Internalized Homophobia. It’s real and terrifying to the self and others.
By: Nicole Lashomb, Editor-in-Chief—
The trend is ongoing and it looks something like this …
A person is a member of the LGBTQ community. Said person starts a conversion therapy program. Said person eventually comes out as a member of the LGBTQ community after inflicting immense harm on thousands of LGBTQ people who participated willingly or unwillingly in conversion therapy. Here, the case is no different.
“The founder of one of the nation’s largest conversion therapy programs, who spent decades leading the organization, now says he is gay, apologizing for his role in the practice,” reported The Hill.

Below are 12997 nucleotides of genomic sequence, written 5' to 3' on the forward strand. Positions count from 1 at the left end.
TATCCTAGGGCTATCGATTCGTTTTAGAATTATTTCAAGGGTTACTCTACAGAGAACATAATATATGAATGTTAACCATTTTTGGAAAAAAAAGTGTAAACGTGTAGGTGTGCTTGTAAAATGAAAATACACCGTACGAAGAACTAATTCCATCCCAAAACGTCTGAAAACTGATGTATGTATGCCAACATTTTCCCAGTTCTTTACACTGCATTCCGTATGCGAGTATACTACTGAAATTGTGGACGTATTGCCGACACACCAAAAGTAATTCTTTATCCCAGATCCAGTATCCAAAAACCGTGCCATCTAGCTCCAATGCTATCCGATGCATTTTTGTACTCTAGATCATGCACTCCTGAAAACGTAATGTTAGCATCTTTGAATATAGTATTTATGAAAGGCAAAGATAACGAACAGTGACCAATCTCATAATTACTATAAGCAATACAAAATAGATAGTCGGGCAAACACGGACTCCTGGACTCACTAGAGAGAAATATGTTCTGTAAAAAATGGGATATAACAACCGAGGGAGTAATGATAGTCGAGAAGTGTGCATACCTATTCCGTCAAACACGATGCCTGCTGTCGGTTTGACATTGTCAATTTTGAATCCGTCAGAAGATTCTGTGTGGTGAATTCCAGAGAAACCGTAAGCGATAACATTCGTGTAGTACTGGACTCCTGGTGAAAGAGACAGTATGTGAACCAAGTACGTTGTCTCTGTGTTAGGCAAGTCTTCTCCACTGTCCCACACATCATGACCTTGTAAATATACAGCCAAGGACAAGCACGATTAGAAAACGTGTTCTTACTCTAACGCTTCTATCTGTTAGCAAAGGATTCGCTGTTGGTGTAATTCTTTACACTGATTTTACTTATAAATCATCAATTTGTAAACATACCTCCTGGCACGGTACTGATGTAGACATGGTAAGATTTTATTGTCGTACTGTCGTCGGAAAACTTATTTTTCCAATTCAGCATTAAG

McKrae Game founded Hope for Wholeness in South Carolina. Game was fired by the organization and came out publicly in June. Recently he released a letter on social media apologizing for his part in destroying lives through conversion therapy.
“I certainly regret where I caused harm,” he wrote on his Facebook account. “Promoting the triadic model that blamed parents and conversion or prayer therapy, that made many people believe that their [sexual] orientation was wrong, bad, sinful, evil, and worse that they could change was absolutely harmful.”
Yet, the damage is done. Although he has come to this realization now, his inability to accept himself lead him to destroy the lives of many people in the process. Countless LGBTQ people have attempted suicide in large part to lack of acceptance from society and the gender “norms” imposed by the culture in which we live.